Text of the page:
Research design

The importance of proper research, design and niche when developing a mobile app

Thousands of mobile apps are launched on Android Play Store and Apple App Store daily. More than 80% of these apps can be abandoned after just one use, and 42% of them fail because their developers did insufficient research to understand the needs of their target market. So, while you’re working on developing an app that’s extremely engaging and user-friendly, stop and think: are you sure your mobile app is responding well to a market need?

To answer this question, we need to look at it in two ways:

Fix the right problem:

Is your mobile app solving an exponential or incremental problem? Incremental solution focuses on making something better, while exponential solution creates something different. Many apps released today are just clones, repackaging the same solution in a different way. Only a few work to solve a single, unmet requirement of the target audience. For long-term sustenance, your application must solve an exponential problem.

Correctly solve the problem: Does your mobile app make your user’s life easier while solving the problem? Even when you have detected a critical problem, there may be hundreds of competitors trying to solve it in their own way, so it is imperative that your solution is simple and intuitive for your target users.

Studying the market for quick feedback is an age-old strategy applied by all major consumer brands, especially in the FMCG space. Not only do they spend a lot on RnD, but they also follow it up with targeted group research on the target customer. The market research process is well documented, using various techniques such as on-site customer interaction via questionnaires, informational dialogues and focused group testing. However, these strategies cannot be directly lifted and applied when we move from the consumer good to the computer software space.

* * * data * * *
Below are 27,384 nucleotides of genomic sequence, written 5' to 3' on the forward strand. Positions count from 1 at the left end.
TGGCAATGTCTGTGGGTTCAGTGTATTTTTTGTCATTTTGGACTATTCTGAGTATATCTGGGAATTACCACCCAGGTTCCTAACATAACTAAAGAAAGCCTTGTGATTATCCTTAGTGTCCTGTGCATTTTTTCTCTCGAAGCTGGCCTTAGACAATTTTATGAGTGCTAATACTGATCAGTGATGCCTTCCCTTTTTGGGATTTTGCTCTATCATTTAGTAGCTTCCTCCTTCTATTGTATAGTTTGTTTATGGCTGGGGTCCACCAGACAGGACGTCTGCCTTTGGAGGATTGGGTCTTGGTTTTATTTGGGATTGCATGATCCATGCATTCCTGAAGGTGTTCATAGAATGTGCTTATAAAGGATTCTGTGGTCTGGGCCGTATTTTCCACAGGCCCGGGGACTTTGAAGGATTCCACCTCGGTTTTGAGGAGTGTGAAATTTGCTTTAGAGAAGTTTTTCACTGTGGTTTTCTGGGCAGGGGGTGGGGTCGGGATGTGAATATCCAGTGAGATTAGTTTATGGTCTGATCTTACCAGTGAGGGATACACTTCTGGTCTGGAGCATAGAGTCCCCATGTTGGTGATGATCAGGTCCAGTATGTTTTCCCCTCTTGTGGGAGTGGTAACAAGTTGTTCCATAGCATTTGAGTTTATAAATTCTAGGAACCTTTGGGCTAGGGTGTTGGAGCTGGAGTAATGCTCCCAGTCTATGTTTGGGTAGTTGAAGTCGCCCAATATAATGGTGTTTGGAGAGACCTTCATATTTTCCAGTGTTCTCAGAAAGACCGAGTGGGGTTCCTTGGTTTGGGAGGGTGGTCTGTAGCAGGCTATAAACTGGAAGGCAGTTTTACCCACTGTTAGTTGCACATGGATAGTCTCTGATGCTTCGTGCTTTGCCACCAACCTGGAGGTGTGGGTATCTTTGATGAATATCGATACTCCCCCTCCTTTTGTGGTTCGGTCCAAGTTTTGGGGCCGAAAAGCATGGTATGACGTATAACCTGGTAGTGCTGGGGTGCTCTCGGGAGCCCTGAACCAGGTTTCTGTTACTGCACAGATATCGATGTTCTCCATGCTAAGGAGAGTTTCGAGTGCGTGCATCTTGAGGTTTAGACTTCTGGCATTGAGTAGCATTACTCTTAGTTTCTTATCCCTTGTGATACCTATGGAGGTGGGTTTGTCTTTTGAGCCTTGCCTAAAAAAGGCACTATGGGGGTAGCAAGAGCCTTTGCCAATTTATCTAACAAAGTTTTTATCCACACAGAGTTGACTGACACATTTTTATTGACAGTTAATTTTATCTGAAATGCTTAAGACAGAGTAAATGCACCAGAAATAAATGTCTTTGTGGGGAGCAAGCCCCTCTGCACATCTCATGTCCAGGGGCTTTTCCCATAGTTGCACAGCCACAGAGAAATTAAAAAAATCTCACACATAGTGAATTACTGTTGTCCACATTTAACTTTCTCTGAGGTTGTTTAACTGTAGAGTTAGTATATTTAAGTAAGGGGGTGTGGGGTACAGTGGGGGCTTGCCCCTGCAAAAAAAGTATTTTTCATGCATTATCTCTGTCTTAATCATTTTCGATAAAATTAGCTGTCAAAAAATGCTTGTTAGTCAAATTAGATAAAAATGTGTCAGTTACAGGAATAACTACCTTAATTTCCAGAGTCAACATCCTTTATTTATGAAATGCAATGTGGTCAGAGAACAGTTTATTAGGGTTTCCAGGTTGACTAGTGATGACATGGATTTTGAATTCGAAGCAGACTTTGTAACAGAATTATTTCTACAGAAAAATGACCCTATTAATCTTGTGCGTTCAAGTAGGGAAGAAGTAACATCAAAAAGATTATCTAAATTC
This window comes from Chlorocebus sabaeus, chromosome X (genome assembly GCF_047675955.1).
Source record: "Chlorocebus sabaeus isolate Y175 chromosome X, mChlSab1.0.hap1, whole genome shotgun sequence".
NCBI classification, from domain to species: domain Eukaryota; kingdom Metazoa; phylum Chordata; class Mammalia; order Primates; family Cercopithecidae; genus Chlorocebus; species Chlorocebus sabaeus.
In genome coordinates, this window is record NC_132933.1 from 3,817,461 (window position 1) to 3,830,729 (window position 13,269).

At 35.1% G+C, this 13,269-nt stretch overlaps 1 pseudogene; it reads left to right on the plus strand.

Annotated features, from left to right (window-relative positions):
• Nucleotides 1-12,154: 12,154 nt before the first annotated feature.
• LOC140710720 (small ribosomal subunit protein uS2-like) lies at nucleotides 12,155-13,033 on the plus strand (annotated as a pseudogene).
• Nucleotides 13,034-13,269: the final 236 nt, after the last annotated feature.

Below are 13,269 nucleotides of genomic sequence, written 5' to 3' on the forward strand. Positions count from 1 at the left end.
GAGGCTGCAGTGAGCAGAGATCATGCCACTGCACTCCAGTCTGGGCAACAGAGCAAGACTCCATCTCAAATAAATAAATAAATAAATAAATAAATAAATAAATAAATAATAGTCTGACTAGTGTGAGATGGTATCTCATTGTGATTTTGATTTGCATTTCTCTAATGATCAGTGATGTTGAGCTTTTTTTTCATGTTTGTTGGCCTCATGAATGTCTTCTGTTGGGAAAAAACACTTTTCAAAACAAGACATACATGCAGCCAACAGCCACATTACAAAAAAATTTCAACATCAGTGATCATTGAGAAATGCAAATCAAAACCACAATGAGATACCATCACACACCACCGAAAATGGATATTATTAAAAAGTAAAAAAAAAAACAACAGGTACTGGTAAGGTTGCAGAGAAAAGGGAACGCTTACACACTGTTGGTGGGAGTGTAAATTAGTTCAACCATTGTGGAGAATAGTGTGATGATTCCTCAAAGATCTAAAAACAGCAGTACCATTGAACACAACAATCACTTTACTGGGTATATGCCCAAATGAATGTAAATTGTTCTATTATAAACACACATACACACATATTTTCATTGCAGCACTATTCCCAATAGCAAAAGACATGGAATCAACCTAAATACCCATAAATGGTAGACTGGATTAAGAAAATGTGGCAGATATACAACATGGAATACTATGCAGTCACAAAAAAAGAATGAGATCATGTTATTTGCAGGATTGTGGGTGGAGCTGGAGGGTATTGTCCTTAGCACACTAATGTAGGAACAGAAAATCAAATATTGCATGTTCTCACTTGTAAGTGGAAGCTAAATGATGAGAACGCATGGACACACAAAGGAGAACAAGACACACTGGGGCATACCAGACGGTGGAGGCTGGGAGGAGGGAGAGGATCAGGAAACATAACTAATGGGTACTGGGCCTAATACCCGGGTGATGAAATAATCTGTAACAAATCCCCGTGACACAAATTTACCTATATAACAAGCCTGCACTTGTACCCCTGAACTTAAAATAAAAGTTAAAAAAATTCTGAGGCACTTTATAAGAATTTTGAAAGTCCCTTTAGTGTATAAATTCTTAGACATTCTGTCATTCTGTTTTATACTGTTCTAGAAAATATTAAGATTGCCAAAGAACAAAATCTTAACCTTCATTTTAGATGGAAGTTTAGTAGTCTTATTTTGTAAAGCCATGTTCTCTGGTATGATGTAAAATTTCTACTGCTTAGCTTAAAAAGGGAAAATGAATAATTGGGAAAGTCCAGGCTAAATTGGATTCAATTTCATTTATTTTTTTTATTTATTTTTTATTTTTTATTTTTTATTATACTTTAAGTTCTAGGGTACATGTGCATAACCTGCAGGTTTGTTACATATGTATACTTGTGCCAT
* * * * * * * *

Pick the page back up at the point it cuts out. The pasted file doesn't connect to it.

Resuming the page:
Market study for a mobile application

In the context of mobile applications, what we are looking for is “user experience analysis” rather than “market research”. On the one hand, you can have a great product, something a customer is looking to buy, but when you’re developing a mobile app as a means of selling, the focus of the search needs to shift from “product” to… ‘shopping’ user experience. the product’.

When a user downloads the app, does it feel easy to accomplish a particular task? Is the location of features on the interface intuitive? Is it easy to find what the consumer is looking for? Is it aesthetically appealing? Are the app icons obvious and easy to link? Is the price of the product/service easy to understand? In short, all mobile app research must go beyond the “product” or “service” being sold, to the ease with which a consumer can purchase the same product online.

Along with the online experience, research with the target customer should also consider the offline experience, including after-sales service, complaint resolution, feedback mechanism, product/service quality, etc However, the focus of user experience research for a mobile application, must fall within the online experience space. It is important to take a basic but ready-made version of the app and get users to download and use it. This method allows you to get feedback both on the idea itself, as well as on the usability of the solution.

Learn from successful applications

Often, developers come up with an idea that directly solves a perceived problem and validates it within a small group of known immediate contacts. However, they fail to go further and corroborate the same with a set of potential users, which they actually target. A more structured approach to market analysis is definitely needed today. A method that can allow seamless on-demand access to outsiders of the target population (not just friends, family, or co-workers) would be an efficient way to run these validations. The crowdsourced test model makes user research and market analysis easy, with access to a ready-to-use crowd available on demand. Reaching this unbiased and neutral set of target audiences is extremely important. Seek their perspective on the user experience. Start small, fail fast, and scale faster.

Take apps like Amazon, Uber or BigBasket. There are several other brands that provide similar services, but why do customers prefer these particular brands over others?

Therefore, when exploring mobile app development, either as another means of increasing customer reach or as a primary sales channel, it is important to ensure that your mobile app meets a market need. . Your customers should experience a seamless transition to using mobile apps, and the value they derive from it should be worth the effort they will incur during their journey with you.

— The author, Mayank Mittal, is the Managing Director of Qualitrix, an on-demand software testing company

(Edited by : Vijay Anand)

First post: STI